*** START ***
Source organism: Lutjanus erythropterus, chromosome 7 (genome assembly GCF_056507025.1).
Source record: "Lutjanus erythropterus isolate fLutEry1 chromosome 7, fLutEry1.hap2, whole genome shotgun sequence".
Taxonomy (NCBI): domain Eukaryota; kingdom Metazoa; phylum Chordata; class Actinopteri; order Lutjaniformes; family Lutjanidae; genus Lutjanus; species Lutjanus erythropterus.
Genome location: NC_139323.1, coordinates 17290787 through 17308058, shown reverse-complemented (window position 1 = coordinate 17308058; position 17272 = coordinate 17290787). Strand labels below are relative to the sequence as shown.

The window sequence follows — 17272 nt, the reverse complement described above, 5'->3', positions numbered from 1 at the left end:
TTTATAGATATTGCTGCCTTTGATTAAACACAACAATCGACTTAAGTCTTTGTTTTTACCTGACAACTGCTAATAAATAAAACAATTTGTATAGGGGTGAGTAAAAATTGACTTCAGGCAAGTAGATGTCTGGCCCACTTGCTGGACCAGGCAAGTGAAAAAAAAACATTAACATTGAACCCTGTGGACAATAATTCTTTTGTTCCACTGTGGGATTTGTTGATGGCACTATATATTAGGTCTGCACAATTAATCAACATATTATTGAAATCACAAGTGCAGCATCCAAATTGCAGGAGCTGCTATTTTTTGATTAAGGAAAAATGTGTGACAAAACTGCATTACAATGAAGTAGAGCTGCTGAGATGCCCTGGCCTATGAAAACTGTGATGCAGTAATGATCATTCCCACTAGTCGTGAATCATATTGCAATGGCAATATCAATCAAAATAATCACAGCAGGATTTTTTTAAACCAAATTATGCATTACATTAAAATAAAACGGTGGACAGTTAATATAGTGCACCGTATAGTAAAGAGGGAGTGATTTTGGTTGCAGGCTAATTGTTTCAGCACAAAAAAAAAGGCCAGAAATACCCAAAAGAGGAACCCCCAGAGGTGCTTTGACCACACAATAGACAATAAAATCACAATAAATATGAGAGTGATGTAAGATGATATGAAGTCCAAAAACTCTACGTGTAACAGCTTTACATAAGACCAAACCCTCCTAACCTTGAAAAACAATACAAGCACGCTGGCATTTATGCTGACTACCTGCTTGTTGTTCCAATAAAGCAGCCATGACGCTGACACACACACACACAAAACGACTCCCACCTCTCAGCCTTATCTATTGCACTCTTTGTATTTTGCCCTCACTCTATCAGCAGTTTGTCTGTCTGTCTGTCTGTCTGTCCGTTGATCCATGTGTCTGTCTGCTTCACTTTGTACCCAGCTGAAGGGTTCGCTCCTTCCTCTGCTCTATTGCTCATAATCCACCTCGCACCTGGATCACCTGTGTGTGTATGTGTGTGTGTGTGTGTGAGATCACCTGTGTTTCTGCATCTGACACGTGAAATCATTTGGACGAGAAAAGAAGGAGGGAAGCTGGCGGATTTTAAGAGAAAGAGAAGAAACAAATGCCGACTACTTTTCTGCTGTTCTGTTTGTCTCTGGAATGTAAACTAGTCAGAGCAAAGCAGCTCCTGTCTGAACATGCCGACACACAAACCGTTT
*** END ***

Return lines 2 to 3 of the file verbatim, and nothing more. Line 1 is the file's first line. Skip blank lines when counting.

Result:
Source record: "Lutjanus erythropterus isolate fLutEry1 chromosome 7, fLutEry1.hap2, whole genome shotgun sequence".
Taxonomy (NCBI): domain Eukaryota; kingdom Metazoa; phylum Chordata; class Actinopteri; order Lutjaniformes; family Lutjanidae; genus Lutjanus; species Lutjanus erythropterus.